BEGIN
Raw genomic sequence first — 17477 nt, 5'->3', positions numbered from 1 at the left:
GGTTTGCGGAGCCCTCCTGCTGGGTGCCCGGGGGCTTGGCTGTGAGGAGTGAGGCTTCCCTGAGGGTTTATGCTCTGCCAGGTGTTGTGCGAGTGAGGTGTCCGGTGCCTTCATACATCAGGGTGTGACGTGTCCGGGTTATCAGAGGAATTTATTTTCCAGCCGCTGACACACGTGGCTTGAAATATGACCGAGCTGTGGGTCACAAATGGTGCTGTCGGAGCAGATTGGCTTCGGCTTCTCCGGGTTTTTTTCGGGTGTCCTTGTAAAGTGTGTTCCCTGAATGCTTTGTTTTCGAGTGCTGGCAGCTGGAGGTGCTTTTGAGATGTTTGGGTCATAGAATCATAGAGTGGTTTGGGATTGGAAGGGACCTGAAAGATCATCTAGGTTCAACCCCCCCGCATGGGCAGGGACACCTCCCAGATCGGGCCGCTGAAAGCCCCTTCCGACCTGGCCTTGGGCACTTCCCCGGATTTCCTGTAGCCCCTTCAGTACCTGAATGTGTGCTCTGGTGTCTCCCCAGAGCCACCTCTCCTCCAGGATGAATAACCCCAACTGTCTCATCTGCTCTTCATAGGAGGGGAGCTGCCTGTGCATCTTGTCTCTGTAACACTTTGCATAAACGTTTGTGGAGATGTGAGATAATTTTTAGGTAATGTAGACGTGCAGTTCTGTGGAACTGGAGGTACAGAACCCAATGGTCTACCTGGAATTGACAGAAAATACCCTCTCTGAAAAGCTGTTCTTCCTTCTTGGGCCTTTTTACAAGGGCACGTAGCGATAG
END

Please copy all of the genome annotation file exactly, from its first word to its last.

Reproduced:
Raw genomic sequence first — 17477 nt, 5'->3', positions numbered from 1 at the left:
GGTTTGCGGAGCCCTCCTGCTGGGTGCCCGGGGGCTTGGCTGTGAGGAGTGAGGCTTCCCTGAGGGTTTATGCTCTGCCAGGTGTTGTGCGAGTGAGGTGTCCGGTGCCTTCATACATCAGGGTGTGACGTGTCCGGGTTATCAGAGGAATTTATTTTCCAGCCGCTGACACACGTGGCTTGAAATATGACCGAGCTGTGGGTCACAAATGGTGCTGTCGGAGCAGATTGGCTTCGGCTTCTCCGGGTTTTTTTCGGGTGTCCTTGTAAAGTGTGTTCCCTGAATGCTTTGTTTTCGAGTGCTGGCAGCTGGAGGTGCTTTTGAGATGTTTGGGTCATAGAATCATAGAGTGGTTTGGGATTGGAAGGGACCTGAAAGATCATCTAGGTTCAACCCCCCCGCATGGGCAGGGACACCTCCCAGATCGGGCCGCTGAAAGCCCCTTCCGACCTGGCCTTGGGCACTTCCCCGGATTTCCTGTAGCCCCTTCAGTACCTGAATGTGTGCTCTGGTGTCTCCCCAGAGCCACCTCTCCTCCAGGATGAATAACCCCAACTGTCTCATCTGCTCTTCATAGGAGGGGAGCTGCCTGTGCATCTTGTCTCTGTAACACTTTGCATAAACGTTTGTGGAGATGTGAGATAATTTTTAGGTAATGTAGACGTGCAGTTCTGTGGAACTGGAGGTACAGAACCCAATGGTCTACCTGGAATTGACAGAAAATACCCTCTCTGAAAAGCTGTTCTTCCTTCTTGGGCCTTTTTACAAGGGCACGTAGCGATAG